Isabel Aparecida Dos Santos Mayer

Ashoka Fellow
Fellow Since 2004
IBEAC - Insituto Brasileiro de Estudos e Apoio Comunitário


This profile was prepared when Isabel Aparecida dos Santos was elected to the Ashoka Fellowship in 2004.
The New Idea
Piecemeal reforms, romantic pleas for peace, and external relief programs have all failed to significantly reduce violence and poverty in Brazil’s urban periphery. In contrast to such efforts, Bel’s approach is pragmatic and comprehensive, driven by members of peripheral communities and aimed at helping disenfranchised individuals build solutions to their own problems. By enabling core groups of youth to become autonomous advocates of their own rights, she spearheads a process of transformation with powerful results for largely disenfranchised black youth.
Against the cycles of poverty and violence that too often trap these young people, her work sets in motion cycles of physical and social transformation. Bel organizes youth to build or renew public spaces such as parks, warehouses, or community centers in urban slums. The new or renewed centers become “free spaces,” providing both the stability and dynamism for democratic organizing. They develop into epicenters of dialogue, civic engagement, and a host of efforts to transform impoverished communities. The youth involved in creating and maintaining these spaces become powerful social actors, able to change their communities by curbing violence, improving education, and contributing to prosperity.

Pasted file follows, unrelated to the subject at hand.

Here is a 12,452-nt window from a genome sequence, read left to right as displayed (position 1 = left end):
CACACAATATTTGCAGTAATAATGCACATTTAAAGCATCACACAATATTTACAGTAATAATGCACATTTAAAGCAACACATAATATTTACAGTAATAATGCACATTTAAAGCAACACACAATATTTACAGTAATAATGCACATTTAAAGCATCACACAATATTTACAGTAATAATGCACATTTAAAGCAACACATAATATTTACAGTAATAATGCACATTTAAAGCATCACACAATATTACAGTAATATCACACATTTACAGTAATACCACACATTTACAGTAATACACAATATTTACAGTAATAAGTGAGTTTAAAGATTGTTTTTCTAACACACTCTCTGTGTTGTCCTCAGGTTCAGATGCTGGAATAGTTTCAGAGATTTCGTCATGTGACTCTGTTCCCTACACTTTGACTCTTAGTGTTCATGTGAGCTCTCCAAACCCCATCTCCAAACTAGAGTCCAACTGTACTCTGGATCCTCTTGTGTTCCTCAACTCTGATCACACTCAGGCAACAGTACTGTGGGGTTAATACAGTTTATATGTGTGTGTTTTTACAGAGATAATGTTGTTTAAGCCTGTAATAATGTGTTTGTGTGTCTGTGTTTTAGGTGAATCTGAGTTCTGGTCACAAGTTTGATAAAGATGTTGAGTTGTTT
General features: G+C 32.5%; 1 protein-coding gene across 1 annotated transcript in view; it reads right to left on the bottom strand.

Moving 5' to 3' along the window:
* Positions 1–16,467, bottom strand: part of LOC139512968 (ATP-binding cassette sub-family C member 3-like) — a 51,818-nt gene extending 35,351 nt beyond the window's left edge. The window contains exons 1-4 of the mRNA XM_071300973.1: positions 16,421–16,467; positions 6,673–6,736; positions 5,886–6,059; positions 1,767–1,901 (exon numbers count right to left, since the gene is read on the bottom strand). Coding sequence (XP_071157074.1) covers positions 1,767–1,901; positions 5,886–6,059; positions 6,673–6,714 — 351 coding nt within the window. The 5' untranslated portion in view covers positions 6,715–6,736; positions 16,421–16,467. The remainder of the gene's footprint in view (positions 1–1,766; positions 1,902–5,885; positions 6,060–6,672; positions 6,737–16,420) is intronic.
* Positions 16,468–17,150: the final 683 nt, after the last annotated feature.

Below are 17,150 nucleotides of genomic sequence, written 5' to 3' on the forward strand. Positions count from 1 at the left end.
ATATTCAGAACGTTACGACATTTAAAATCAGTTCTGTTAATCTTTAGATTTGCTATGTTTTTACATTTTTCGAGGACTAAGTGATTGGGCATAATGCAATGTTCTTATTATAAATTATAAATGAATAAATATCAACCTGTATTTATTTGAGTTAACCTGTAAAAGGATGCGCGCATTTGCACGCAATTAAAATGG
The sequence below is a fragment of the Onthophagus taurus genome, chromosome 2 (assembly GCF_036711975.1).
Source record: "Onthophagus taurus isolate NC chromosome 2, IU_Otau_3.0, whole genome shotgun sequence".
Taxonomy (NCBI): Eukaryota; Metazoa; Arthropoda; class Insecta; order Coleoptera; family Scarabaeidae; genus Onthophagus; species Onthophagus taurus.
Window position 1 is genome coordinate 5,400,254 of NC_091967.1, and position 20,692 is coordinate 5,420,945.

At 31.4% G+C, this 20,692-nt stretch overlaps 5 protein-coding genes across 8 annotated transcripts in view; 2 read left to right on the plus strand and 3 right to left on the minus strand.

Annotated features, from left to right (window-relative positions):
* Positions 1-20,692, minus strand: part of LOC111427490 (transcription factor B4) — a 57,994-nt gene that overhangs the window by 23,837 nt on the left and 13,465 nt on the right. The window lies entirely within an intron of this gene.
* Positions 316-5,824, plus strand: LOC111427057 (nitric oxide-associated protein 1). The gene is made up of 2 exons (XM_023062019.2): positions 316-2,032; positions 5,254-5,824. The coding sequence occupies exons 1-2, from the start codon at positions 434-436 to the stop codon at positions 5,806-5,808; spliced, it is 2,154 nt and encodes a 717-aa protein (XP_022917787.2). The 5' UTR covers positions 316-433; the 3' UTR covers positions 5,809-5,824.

Bel also transforms the way that service institutions such as schools, public health facilities, and the police force interact with black youth. She pushes these institutions to question the absence of youth as active participants in their programs, which are often specifically meant to foster youth involvement and improve their quality of life. As the leaders of these institutions come to an awareness of this absence, Bel helps them create outlets for youth participation and leadership that can transform their relationship to the communities they serve.
With the reclaimed public spaces as a base, and supported by new links between disenfranchised youth and public institutions, Bel begins to forge powerful alliances among disparate groups. She brings disenfranchised black youth together with teachers, health professionals, police, parents, community leaders, and middle- and upper-class youth to discuss their differences and craft collective solutions to worsening problems in Brazilian slums. This work challenges Brazil’s polarized social structure by bringing together groups who have been conditioned to treat each other as opponents to directly tackle the fear and inequality that perpetuate social problems.
The Problem
The Strategy
The Person

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